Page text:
Connecting Tourism Professionals with Conservation Professionals to create a mutually beneficial relationship in nature-based tourism

Tour Guide Trainings with Purpose
Train with leaders from the conservation community.
Find out what makes our logo so special!



Allison Borell

Allison Borell is the Community Outreach and Education Liaison with East Maui Watershed Partnership (EMWP) and is the project manager for the Maui Mauka Conservation Trainings.  She has worked at EMWP since August of 2010 and with West Maui Mountains Watershed Partnership prior to that.  Her previous experience as a hiking tour guide on Maui has been invaluable for designing an educational program to deliver to local tour guides.

East Maui Watershed Partnership

Laura Berthold

Laura Berthold began working for Maui Forest Bird Recovery Project in 2009. She helps lead the team in the field with a variety of tasks including researching endangered native birds, restoring native forest, and controlling invasive species. She studied environmental science at Loyola University Chicago.

Maui Forest Bird Recovery Project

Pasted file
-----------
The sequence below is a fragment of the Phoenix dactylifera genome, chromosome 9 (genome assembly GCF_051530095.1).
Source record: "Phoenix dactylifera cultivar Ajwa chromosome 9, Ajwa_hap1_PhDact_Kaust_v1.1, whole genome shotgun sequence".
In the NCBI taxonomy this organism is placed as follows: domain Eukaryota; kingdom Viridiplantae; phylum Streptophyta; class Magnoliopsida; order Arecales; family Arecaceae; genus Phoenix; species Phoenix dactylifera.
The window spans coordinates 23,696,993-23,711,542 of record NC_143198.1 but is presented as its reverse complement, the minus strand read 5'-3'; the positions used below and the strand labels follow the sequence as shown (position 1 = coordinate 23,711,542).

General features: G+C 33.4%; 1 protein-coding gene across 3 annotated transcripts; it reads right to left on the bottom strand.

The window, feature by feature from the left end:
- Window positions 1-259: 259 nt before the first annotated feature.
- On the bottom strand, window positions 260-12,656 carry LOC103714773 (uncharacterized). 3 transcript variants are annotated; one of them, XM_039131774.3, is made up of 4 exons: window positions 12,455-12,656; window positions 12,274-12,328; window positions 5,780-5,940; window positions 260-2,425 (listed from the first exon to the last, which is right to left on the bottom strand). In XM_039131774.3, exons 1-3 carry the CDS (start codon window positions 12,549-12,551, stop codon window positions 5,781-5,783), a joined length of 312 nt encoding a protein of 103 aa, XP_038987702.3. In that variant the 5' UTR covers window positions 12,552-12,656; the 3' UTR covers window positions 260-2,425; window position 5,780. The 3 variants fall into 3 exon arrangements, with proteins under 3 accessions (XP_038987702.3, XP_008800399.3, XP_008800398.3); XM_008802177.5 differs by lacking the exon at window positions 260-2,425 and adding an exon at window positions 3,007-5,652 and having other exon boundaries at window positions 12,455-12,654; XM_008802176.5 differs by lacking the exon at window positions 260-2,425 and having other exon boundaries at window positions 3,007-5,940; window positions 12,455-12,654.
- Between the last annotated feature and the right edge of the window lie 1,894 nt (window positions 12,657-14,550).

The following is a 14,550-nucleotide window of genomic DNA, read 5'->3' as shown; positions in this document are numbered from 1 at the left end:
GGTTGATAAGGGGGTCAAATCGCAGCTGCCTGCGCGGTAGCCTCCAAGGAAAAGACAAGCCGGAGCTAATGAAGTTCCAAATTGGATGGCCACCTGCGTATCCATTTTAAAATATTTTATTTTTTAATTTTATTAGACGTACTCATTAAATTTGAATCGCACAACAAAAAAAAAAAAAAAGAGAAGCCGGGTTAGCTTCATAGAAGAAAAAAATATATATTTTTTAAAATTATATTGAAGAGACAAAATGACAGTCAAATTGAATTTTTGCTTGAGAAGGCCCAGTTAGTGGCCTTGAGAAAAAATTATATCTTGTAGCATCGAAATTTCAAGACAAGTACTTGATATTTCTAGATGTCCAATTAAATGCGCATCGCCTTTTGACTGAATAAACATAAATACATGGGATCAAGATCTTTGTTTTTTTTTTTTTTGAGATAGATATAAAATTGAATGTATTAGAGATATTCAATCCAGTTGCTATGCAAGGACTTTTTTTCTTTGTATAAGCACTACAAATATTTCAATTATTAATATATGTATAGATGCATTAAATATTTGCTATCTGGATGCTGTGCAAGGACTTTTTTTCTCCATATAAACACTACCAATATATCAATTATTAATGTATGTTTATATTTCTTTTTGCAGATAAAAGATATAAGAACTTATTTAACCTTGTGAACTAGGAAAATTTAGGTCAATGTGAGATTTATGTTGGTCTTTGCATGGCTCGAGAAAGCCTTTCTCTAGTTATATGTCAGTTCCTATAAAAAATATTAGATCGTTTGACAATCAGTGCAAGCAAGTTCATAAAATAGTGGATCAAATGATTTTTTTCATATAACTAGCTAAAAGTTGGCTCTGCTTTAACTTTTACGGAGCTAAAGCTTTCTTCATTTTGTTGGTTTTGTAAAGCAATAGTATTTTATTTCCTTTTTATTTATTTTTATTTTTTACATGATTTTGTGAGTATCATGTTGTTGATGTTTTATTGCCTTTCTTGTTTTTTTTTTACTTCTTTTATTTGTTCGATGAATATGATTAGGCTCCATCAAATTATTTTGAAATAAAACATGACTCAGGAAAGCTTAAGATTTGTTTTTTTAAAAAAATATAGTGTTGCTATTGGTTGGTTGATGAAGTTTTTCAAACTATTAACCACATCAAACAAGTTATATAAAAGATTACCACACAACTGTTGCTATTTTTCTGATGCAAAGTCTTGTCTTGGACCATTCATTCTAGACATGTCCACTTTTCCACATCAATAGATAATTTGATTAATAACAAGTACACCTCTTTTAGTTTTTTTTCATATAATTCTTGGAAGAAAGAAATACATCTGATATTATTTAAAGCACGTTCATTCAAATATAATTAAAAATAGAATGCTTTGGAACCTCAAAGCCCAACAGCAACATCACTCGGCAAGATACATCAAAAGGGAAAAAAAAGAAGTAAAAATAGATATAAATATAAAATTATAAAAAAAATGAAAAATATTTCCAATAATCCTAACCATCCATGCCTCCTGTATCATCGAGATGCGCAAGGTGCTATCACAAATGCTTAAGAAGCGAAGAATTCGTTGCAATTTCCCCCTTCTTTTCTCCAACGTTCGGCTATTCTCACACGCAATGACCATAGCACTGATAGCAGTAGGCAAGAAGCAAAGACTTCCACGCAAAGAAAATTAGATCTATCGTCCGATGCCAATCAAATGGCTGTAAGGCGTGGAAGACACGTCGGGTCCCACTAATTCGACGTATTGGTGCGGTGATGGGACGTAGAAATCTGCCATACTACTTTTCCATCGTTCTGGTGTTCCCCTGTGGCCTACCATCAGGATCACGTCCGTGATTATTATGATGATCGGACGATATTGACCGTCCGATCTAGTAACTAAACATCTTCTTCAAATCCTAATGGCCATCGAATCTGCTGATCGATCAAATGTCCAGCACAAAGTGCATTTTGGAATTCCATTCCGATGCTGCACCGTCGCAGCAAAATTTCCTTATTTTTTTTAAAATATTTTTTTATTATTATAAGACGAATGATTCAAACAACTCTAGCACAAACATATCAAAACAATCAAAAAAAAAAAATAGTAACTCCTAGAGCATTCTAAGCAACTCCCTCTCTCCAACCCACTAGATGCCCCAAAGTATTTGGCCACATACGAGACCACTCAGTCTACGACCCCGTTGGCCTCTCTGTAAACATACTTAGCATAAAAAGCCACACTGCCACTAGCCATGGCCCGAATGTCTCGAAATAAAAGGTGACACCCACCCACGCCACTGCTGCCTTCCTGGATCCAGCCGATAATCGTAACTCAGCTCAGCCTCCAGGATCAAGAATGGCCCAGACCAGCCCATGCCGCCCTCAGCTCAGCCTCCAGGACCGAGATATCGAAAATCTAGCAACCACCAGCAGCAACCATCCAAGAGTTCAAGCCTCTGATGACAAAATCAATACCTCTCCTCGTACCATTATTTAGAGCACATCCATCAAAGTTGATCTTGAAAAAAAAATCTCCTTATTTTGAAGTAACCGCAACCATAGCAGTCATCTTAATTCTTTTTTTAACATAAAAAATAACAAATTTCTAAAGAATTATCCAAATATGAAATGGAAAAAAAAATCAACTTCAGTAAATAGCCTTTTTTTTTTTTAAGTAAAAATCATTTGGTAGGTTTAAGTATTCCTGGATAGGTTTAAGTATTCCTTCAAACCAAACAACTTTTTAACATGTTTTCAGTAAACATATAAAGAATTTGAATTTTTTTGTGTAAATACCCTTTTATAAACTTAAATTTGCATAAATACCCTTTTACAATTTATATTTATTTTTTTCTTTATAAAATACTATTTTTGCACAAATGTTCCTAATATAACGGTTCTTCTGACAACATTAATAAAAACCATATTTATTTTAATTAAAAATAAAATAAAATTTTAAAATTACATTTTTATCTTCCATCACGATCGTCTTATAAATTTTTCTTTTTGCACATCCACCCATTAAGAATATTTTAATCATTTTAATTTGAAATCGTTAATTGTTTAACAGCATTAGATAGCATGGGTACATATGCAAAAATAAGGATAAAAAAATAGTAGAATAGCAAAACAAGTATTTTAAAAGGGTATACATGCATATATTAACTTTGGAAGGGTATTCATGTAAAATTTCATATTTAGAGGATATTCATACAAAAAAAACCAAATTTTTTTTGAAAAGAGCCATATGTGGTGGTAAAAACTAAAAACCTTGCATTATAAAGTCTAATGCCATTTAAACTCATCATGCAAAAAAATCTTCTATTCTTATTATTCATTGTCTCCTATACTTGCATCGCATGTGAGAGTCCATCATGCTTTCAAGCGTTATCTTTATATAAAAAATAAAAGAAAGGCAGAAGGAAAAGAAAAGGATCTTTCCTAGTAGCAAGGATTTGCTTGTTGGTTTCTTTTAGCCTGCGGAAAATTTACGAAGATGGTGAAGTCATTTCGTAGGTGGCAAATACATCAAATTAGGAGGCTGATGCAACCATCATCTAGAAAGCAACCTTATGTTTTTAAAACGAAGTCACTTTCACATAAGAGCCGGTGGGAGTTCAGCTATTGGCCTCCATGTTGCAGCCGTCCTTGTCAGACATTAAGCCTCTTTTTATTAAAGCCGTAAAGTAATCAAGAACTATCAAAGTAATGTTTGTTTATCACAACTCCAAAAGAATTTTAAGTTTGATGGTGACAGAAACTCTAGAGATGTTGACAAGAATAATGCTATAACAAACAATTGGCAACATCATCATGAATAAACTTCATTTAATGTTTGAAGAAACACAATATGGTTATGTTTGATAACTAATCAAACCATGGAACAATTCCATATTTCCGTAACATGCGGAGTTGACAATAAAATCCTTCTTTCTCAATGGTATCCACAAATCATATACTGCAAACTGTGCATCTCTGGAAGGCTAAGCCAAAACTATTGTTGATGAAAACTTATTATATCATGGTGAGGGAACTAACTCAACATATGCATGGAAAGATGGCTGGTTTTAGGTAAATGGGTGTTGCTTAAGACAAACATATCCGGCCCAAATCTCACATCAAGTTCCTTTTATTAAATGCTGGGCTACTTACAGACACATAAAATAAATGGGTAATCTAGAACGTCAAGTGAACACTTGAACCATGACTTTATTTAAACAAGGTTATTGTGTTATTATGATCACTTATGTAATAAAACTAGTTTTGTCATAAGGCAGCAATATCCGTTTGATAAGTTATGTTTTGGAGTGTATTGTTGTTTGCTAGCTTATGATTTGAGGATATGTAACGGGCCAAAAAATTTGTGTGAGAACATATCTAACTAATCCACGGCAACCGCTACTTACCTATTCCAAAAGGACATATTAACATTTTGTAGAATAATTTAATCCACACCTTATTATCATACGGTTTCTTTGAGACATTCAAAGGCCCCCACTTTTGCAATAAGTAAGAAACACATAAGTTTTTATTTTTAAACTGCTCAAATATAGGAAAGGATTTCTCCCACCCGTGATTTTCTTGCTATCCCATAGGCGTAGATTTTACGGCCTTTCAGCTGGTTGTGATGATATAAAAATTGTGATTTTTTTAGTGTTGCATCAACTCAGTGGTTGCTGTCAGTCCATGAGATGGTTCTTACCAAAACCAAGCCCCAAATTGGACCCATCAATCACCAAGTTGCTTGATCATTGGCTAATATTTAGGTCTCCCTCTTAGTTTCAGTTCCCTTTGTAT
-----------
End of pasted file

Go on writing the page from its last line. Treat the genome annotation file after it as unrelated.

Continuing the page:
Lissa Strohecker

Lissa Strohecker is the Public Relations and Education Specialist with the Maui Invasive Species Committee (MISC).  She has worked at MISC since 2004 and has held her current position since 2008.  During her tenure she has conducted a number of workshops designed to train community members on identifying and reporting high-threat invasive species.

Maui Invasive Species Committee

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Each element of our logo has an associated ʻolelo noʻeau and statement.

Malia paha he iki ‘unu, pa‘a ka pōhaku nui ‘a‘ole e ka‘a

Perhaps it is the small stone that can keep the big rock from falling.

As the keystone species of the watershed, ʻōhiʻa supports the entire ecosystem.



Hahai no ka ua I ka ulua ʻau

The rain always follows the forest


Native forests increase cloud water capture by 30%

Ke kumu lehua muimui I ka manu

A lehua in bloom attracts birds as an attractive person draws the attention of others.


From 1 bird came 54. Only 26 are left today.

He waʻa he moku, he moku he waʻa

The canoe is an island, an island is a canoe.


We call you into action to malama “your canoe”

ʻAʻohe mālama, pau I ka ʻiole

If you do not take care of your possessions, it will be stolen by rats/he will not suffer losses


A new pest reaches Hawaii every 18 days